If you’ve lived in Indiana for long, you’ve probably noticed stink bugs in or around your home a few times. Known for their “smelly” reputation, stink bugs aren’t dangerous to people, but can damage crops and cause a nuisance to homeowners. Here are a few things you need to know about stink bugs in Indiana.
Stink bugs are not native to North America.
In the mid-1990s, stink bugs were accidentally introduced to North America from their native home of Eastern Asia. Although they are not native to the United States, the climate in the U.S. is ideal for them to thrive. The first stink bug in the U.S. was collected in Pennsylvania in 1996, but not recognized or identified until 2001. Today, stink bugs – specifically the brown marmorated stink bug – have been identified in 44 states and the District of Columbia.
Stink bugs are mainly an agricultural pest.
While stink bugs are not dangerous to humans, they have certainly been known to damage crops. Japanese farmers have seen widespread damage to their soybean crops thanks to stink bugs. American farmers have been fighting the same damage since the 1990s. Stinkbugs not only damage soybeans, but also apples, green beans, cherries, and other crops.
Stink bugs can become a household pest in fall and winter.
During the fall, stink bugs often make their way into homes, garages, and other structures to escape the winter weather. Once they’ve found shelter, they will enter a state of hibernation to wait out the winter. On occasion, a warm snap during the winter can be enough to trick the bugs out of hibernation and into activity. When this happens, they fly around clumsily and may seem to fall out of nowhere. Needless to say, this can be startling to unsuspecting homeowners.
Stink bugs aren’t dangerous to humans, but they do stink.
Stink bugs earned their name from their tendency to release an odor when disturbed or crushed. This odor, often described as similar to that of cilantro, is a defense mechanism meant to protect them from predators such as birds or lizards. Fortunately, they present no known threat to humans, they are not dangerous, and they are not known to carry disease. However, anyone who has ever had stink bugs in their home knows what a nuisance they can be.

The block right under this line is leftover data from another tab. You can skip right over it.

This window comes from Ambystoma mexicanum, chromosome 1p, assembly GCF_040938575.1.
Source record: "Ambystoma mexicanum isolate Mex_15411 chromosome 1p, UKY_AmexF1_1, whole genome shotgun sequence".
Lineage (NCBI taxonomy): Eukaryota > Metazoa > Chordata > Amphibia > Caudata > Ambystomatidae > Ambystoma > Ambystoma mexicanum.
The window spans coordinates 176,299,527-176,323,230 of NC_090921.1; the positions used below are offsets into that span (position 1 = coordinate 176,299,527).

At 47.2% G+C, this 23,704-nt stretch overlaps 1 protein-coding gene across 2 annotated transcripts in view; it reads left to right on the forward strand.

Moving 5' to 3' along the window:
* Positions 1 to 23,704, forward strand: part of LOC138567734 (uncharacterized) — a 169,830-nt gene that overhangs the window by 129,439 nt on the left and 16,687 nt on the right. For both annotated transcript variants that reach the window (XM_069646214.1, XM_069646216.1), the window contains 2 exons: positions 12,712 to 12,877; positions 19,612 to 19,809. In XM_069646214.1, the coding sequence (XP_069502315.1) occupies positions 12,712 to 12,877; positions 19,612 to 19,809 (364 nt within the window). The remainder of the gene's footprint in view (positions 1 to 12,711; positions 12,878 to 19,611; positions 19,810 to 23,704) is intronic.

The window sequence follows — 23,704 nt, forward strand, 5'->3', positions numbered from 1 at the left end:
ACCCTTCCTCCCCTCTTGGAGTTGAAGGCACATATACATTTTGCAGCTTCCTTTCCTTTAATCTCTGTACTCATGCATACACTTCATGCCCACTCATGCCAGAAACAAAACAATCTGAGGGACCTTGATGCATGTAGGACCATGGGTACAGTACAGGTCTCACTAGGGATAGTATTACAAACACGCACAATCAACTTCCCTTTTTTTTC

Stink bugs release a pheromone to attract other stink bugs to a suitable home.
When a brown marmorated stink bug finds a location that will be suitable for overwintering (say, your home or garage), it releases a chemical called an aggregation pheromone. Although humans cannot detect this pheromone, its scent attracts other stink bugs to the area. (As a note, this is not the same as the scent stink bugs release when disturbed.) Because of this pheromone, if you find just one stink bug in your home during the fall months, removing it as quickly as possible can help prevent the arrival of others.
Stink bug infestations in your home can be prevented.
Stink bugs typically enter homes through windows and door frames, chimneys, and other openings. Sealing the exterior of the home is often the best method of preventing stink bug infestations. Link other insects, stink bugs are attracted to light, so using outdoor light bulbs with colors less likely to attract them (orange, pink, and yellow) may be helpful if you are seeing heavy populations around your home. If you already have stink bugs inside your home, don’t smash them. Instead, you can remove them with your vacuum hose or flush them down the toilet to keep the smell from spreading. And if the stink bug population (or any pest) in your home is really causing a stink, give Yes Pest Pros a call today.